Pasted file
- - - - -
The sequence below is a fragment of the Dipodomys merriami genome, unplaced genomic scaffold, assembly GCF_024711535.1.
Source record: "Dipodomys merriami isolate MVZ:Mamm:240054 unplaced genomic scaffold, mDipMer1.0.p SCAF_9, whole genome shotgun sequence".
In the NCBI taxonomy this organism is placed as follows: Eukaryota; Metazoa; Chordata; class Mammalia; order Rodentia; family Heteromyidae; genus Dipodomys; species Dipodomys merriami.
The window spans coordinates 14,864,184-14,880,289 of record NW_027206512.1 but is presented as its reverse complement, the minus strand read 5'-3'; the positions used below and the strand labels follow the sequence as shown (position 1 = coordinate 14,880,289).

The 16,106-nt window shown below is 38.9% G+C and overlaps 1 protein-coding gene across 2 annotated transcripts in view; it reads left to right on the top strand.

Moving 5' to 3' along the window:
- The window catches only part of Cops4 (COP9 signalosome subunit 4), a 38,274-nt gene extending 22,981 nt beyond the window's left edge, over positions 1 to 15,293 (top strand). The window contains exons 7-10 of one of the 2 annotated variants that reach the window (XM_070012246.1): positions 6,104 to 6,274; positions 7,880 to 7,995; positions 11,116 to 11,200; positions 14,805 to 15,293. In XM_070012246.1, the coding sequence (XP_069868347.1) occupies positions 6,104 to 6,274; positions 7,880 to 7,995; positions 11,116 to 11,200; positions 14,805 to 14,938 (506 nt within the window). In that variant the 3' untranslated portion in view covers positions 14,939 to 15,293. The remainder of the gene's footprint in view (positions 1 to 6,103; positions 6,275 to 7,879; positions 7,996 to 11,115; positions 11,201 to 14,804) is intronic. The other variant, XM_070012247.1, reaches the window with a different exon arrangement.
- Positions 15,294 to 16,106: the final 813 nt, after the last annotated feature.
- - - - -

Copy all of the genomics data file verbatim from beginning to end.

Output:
The sequence below is a fragment of the Dipodomys merriami genome, unplaced genomic scaffold, assembly GCF_024711535.1.
Source record: "Dipodomys merriami isolate MVZ:Mamm:240054 unplaced genomic scaffold, mDipMer1.0.p SCAF_9, whole genome shotgun sequence".
In the NCBI taxonomy this organism is placed as follows: Eukaryota; Metazoa; Chordata; class Mammalia; order Rodentia; family Heteromyidae; genus Dipodomys; species Dipodomys merriami.
The window spans coordinates 14,864,184-14,880,289 of record NW_027206512.1 but is presented as its reverse complement, the minus strand read 5'-3'; the positions used below and the strand labels follow the sequence as shown (position 1 = coordinate 14,880,289).

The 16,106-nt window shown below is 38.9% G+C and overlaps 1 protein-coding gene across 2 annotated transcripts in view; it reads left to right on the top strand.

Moving 5' to 3' along the window:
- The window catches only part of Cops4 (COP9 signalosome subunit 4), a 38,274-nt gene extending 22,981 nt beyond the window's left edge, over positions 1 to 15,293 (top strand). The window contains exons 7-10 of one of the 2 annotated variants that reach the window (XM_070012246.1): positions 6,104 to 6,274; positions 7,880 to 7,995; positions 11,116 to 11,200; positions 14,805 to 15,293. In XM_070012246.1, the coding sequence (XP_069868347.1) occupies positions 6,104 to 6,274; positions 7,880 to 7,995; positions 11,116 to 11,200; positions 14,805 to 14,938 (506 nt within the window). In that variant the 3' untranslated portion in view covers positions 14,939 to 15,293. The remainder of the gene's footprint in view (positions 1 to 6,103; positions 6,275 to 7,879; positions 7,996 to 11,115; positions 11,201 to 14,804) is intronic. The other variant, XM_070012247.1, reaches the window with a different exon arrangement.
- Positions 15,294 to 16,106: the final 813 nt, after the last annotated feature.